Go implements the monitor pattern thanks to the
sync package and the
sync.Cond structure. The monitor pattern allows our goroutines to wait for a specific condition while entering in a sleeping mode without blocking our execution or consuming resources.
Condition variable in action
Let’s start with an example of this pattern in order to see the advantages it could bring. I will use the example provided in the presentation by Bryan Mills :
The queue is a pretty simple structure composed by an internal array of items and
sync.Cond structure. Then, we do two things:
- Ten goroutines are launched and will try to consume X items in a row. If those items are not all available at once, the goroutine will wait to be woken up
- The main goroutine will fill the queue up with one hundred items. For each item added, it will wake up one of the goroutines that is waiting for items.
Here is the output of this program:
4: [31 32 33 34]
8: [10 11 12 13 14 15 16 17]
5: [35 36 37 38 39]
3: [ 7 8 9]
6: [40 41 42 43 44 45]
2: [18 19]
9: [46 47 48 49 50 51 52 53 54]
10: [21 22 23 24 25 26 27 28 29 30]
7: [ 0 1 2 3 4 5 6]
If you run this program many times, you will get different outputs. As we can see, the value acquired by each goroutine is a continuous series since it retrieves the value by batch. This point is important in order to understand the difference of the behavior with the channels.
sync.Cond vs Channels
Solving this problem with a single channel would not be easy since it would be pulled out one by one by the consumers.
To solve this issue with the channels, Bryan Mills wrote an equivalent solution (page 65) with a composition of two channels:
The result is similar:
1: [ 0]
10: [ 1 2 3 4 5 6 7 8 9 10]
5: [11 12 13 14 15]
8: [16 17 18 19 20 21 22 23]
6: [24 25 26 27 28 29]
3: [37 38 39]
7: [30 31 32 33 34 35 36]
9: [46 47 48 49 50 51 52 53 54]
2: [44 45]
4: [40 41 42 43]
In terms of readability and semantics, condition variables have maybe a small advantage here. However, it comes with constraints.
Let’s run a benchmark with 100 items as shown in the example:
WithCond-8 15.7µs ± 2%
WithChan-8 19.4µs ± 1%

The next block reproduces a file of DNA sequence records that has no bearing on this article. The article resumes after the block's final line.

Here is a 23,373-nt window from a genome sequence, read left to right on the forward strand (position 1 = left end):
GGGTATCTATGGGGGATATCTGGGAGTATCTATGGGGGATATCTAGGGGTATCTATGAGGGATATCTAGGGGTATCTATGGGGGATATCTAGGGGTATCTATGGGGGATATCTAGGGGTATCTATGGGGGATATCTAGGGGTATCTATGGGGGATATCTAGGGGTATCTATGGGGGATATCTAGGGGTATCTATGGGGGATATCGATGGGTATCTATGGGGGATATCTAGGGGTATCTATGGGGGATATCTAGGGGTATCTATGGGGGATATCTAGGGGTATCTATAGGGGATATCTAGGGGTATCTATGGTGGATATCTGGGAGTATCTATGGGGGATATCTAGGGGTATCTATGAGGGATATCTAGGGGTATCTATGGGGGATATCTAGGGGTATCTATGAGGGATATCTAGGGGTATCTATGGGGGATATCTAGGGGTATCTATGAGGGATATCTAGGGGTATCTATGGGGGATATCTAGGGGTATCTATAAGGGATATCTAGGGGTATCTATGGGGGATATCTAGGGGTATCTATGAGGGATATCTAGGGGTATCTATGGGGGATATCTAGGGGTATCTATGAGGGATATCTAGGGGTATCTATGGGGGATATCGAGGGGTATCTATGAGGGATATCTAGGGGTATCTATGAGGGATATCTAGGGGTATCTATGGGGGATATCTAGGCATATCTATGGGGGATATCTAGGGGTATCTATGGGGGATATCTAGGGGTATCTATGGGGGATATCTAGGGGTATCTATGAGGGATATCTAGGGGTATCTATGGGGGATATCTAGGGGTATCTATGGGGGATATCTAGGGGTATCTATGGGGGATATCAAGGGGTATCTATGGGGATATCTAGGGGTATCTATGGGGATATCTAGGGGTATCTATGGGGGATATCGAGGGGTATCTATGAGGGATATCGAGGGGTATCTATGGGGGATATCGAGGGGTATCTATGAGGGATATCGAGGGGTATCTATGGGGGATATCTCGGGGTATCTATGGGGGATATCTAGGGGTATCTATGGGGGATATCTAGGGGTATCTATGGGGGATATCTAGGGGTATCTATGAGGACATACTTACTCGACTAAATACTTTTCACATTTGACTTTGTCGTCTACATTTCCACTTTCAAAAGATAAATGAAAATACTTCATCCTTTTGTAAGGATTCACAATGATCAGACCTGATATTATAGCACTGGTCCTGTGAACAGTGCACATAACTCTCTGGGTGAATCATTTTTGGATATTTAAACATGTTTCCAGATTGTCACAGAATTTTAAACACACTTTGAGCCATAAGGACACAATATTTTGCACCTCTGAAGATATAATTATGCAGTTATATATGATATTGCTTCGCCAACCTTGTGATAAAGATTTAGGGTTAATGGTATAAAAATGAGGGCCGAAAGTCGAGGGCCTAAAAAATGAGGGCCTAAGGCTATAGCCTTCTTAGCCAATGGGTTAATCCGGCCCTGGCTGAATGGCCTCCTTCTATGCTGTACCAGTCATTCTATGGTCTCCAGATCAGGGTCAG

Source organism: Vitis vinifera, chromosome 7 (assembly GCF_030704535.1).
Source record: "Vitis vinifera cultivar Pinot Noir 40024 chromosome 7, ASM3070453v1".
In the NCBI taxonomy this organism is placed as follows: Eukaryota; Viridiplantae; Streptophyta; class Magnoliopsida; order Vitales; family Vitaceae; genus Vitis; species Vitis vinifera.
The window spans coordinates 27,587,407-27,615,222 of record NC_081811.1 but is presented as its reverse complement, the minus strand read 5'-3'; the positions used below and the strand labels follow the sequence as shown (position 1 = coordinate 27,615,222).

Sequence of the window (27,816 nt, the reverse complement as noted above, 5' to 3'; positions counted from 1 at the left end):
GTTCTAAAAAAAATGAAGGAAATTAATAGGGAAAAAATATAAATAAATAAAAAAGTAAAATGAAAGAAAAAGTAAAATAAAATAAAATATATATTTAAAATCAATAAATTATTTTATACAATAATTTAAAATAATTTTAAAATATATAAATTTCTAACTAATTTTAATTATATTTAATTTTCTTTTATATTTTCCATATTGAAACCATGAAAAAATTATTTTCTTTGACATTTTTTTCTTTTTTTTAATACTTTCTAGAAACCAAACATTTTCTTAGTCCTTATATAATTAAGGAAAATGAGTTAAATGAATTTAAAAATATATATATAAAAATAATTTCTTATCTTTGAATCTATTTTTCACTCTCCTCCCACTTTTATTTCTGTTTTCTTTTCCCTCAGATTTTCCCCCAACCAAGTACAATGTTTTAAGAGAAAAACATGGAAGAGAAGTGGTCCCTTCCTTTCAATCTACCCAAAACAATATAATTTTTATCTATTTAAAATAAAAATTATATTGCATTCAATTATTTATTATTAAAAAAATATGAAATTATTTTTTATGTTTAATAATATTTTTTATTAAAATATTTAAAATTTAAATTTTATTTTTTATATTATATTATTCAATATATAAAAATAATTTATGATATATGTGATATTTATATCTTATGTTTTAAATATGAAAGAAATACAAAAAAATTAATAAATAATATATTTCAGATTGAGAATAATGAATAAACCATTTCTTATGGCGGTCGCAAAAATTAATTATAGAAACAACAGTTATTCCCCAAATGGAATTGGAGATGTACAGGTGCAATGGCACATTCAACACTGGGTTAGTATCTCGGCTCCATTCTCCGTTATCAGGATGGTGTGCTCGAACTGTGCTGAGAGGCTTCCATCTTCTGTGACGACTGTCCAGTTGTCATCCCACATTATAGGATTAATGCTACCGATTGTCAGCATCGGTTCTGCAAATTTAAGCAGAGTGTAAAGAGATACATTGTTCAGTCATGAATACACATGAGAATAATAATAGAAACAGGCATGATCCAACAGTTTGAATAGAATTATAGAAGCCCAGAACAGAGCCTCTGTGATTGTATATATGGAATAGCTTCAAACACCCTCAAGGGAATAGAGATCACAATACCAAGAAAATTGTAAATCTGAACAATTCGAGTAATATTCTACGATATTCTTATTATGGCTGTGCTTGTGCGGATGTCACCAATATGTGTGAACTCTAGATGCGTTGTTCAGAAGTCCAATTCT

Working with condition variables is a bit faster here. Let’s try with 10k items:
WithCond-8 2.84ms ± 1%
WithChan-8 917µs ± 1%
Working with channels is now much faster. This issue has explained by Bryan Mills in the “Starvation” section (page 45):
Suppose that we have one call to GetMany(3000), and one caller executing GetMany(3) in a tight loop. The two waiters will be about equally likely to wake up, but the GetMany(3) call will be able to consume three items, whereas GetMany(3000) won’t have enough ready. The queue will remain drained and the larger call will block forever.
The presentation also highlights other possible issues we could face while working with condition variables. If the pattern looks simple at first sight, we should be careful while using it. The example seen previously did show us how it could be more efficient to work with channels and to share by communicating.
The internal implementation is quite simple and based on a ticket system. Here is a simple representation of the previous example:
Each goroutine that enters waiting mode will get assigned a ticket number from a variable
wait which starts from 0. This represents the waiting queue.
Then, each call to
Signal() will increment another counter named
notify that represents the queue of the goroutines that needs to be notified or awakened.
sync.Cond structure hold a structure responsible for the ticket numbers:
This is where we find the
notify variables we have seen previously. This structure also holds a linked list of the waiting goroutines, via
tail, where each goroutine keeps a reference to the acquired ticket number in its internal structure.
When the signal is received, Go iterates on the linked list until the ticket number assigned to the inspected goroutine matches with the number of the
notify variable, the current ticket number to be awakened. Once the goroutine has been found, its state will change from the waiting mode to runnable mode and will now be handled in the Go scheduler.
If you would like to go deeper in the Go scheduler, I strongly suggest you read this tutorial about the Go scheduler by William Kennedy.